Cruel Intentions: Ottessa Moshfegh’s HOMESICK FOR ANOTHER WORLD
“I come from another place…I don’t know what it is. But it certainly isn’t this place, here on Earth, with all you silly people.” - Urszula, "A Better Place"
Ottessa Moshfegh writes from another world. She wields human cruelty and hypocrisy with a kind of unapologetic swagger. Her newly published collection Homesick For Another World should leave little doubt about her talent and capabilities. The stories in this book feature ugly human behavior written in a deft and singular voice. It’s a gloomy triumph of hard truths. One of the major motifs is the relatable feeling of otherness; characters who are unsure of where they belong and how to exist in a world that doesn’t feel like home.
A spiritual homelessness populates every story, and the diseases of self-delusion and hypocrisy inhabit every character. By and large, they cannot come clean; either to themselves or the people in their lives. But they want, so desperately, to be understood. Or at the very least, to be recognized.
In “Mr. Wu,” the titular character has an infatuation with a woman working at a local arcade. He secretly gets her phone number, but can’t muster the courage to ask her out himself, so he pretends to be someone else. But it’s as close as he can get, and Mr. Wu knows this: He is too repulsive and strange to be seen by this beautiful woman. Many of these stories deal with the deception and manipulation wrought by outcasts who are unable to live within the bounds of society’s morals and expectations.
In some ways, the characters are analogous to how Moshfegh herself writes; she’s working outside the boundaries of conventional plotting and mainstream fiction. There’s a sense that she’s doing whatever she pleases and trusts that we’re smart enough to catch on. Her prose is chock full of panache and poetic self-assurance, and she explores the dark corners of human hearts with a cunning precision. She knows what makes us tick, curse, throw up, and lash out at one another.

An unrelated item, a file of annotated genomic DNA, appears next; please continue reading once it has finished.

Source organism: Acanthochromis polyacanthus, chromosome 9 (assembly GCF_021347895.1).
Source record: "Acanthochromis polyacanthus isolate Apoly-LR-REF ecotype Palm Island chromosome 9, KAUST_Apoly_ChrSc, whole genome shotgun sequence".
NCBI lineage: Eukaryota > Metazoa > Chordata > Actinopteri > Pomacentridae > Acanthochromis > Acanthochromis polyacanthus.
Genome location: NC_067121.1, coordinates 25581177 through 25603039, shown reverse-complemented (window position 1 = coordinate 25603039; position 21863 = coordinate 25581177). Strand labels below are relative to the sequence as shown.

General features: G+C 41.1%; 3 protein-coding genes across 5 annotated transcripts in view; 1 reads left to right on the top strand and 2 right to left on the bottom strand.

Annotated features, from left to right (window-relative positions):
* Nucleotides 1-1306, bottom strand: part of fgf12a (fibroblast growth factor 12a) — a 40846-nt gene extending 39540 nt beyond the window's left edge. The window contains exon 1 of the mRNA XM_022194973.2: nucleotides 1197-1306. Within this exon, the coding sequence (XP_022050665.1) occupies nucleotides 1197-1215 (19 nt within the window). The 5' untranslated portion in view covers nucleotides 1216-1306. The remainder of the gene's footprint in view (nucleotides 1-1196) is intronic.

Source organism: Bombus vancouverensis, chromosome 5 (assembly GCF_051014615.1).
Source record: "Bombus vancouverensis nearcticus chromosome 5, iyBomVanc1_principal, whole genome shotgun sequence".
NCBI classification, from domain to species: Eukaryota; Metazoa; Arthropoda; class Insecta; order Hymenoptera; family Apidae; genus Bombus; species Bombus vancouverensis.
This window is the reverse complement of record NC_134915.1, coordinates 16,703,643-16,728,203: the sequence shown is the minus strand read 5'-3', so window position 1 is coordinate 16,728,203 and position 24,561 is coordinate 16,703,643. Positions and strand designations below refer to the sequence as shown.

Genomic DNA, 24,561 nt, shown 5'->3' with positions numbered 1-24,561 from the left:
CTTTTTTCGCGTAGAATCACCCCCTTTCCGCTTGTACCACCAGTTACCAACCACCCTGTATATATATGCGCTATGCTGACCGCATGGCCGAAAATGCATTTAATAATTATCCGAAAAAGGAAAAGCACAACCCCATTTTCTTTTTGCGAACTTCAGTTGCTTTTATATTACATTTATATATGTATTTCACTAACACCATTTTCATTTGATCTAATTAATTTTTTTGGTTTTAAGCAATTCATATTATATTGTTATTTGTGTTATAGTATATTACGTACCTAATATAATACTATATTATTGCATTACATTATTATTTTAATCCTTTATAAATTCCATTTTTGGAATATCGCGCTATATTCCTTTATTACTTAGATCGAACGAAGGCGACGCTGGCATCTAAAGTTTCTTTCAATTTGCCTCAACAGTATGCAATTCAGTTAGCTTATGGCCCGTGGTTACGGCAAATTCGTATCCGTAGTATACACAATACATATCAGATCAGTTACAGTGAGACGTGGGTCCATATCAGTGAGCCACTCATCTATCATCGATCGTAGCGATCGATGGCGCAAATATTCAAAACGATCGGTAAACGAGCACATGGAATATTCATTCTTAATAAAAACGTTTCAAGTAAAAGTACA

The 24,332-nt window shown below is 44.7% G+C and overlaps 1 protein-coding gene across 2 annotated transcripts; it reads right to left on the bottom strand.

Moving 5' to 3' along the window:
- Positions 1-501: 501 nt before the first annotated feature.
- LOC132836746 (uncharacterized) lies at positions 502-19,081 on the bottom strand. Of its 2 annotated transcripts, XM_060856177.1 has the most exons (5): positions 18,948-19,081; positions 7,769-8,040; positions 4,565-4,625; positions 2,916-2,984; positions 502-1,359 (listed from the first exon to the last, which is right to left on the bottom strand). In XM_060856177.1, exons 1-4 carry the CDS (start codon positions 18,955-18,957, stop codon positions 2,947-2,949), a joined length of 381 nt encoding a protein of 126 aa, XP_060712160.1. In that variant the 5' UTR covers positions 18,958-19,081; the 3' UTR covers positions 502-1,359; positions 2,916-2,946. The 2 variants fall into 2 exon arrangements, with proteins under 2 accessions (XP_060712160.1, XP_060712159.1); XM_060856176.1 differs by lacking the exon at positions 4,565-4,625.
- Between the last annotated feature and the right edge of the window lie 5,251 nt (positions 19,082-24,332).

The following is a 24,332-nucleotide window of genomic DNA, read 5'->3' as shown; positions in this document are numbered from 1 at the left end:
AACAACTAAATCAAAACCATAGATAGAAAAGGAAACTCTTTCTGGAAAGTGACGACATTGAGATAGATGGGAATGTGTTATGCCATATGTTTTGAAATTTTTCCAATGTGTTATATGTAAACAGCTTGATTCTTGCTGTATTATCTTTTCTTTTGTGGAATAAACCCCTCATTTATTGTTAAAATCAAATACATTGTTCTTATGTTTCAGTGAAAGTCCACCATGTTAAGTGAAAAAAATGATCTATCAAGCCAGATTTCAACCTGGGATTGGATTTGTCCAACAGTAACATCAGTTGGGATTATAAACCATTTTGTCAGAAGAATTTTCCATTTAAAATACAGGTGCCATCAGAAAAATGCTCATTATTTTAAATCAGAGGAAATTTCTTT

The cruelty that populates these stories isn’t sadistic for its own sake—it’s born from the very human desire to find home, not knowing how to get there, and therefore using every tactic at our disposal to try, even if it means screwing other people over.
In “An Honest Woman,” Jeb, a retired, grizzled widower invites his thirty-something attractive new neighbor (referred to only as “she”) over to his home under false pretenses, with the intention of having sex with her. His attempts at seduction are creepy and come across as desperate and pathetic. But soon the narrative flips, and the young woman uses Jeb’s weaknesses to psychologically gut and emasculate him. It turns out there’s more to Jeb than just entitled misogyny, and there’s more to the woman than her sexuality and curiosity.
“Homesick” portrays men and women as more than just victim and victimizer. Though the dynamics of power in gender are not avoided, the story paints both genders as desperate people with unfulfilled voids. Moshfegh’s characters are armed, dangerous, and deeply wounded. The combination is deadly.
Thankfully, it’s not all gloom. What’s remarkable are the moments of poignancy that Moshfegh crafts into her stories that feel completely earned. Part of the beauty of these stories is how her characters don’t have come-to-Jesus moments—what they find are confrontations and a dose of the truth, even if it’s bitter.
There’s the woman in “The Surrogate” who is taken in and given a new name and job because of the kindness of an immigrant family from China. In a moment of desperation, she considers taking her own life but is saved by the memory of her surrogate family, and opens her heart to love for the first time.
The characters may not ever find home or resolution, but after they confront the hypocrisy in themselves and others, there’s a sense that they have in fact changed. That something in their realities has been altered, something that bends them toward clarity.
This is the kind of writing that welcomes the devil into the room. Only then, Moshfegh seems to be saying, can we see any sliver of light.
In the final story, “A Better Place,” Urszula, a troubled young girl, has a dream in which she meets a magician who performs sleight of hand tricks that confuse and intrigue her. This is what Ottessa Moshfegh is essentially doing with Homesick For Another World. She’s performing dark magic that disturbs, enchants, and exposes both her characters and her readers.
“You see that darkness? And you see the moonlight?” the magician in Urzsula’s dream remarks, “There isn’t one without the other.”
Seth Conover has been writing since before he could read. He's also a marketer, music maker, culture hound, and coffee drinker living in Minneapolis, MN. Seth was a student at a recent Loft class called Copywriting Intensive: Building Your Portfolio, taught by Mary Ringstad. This piece was collaboratively written for that class and The Writers' Block blog.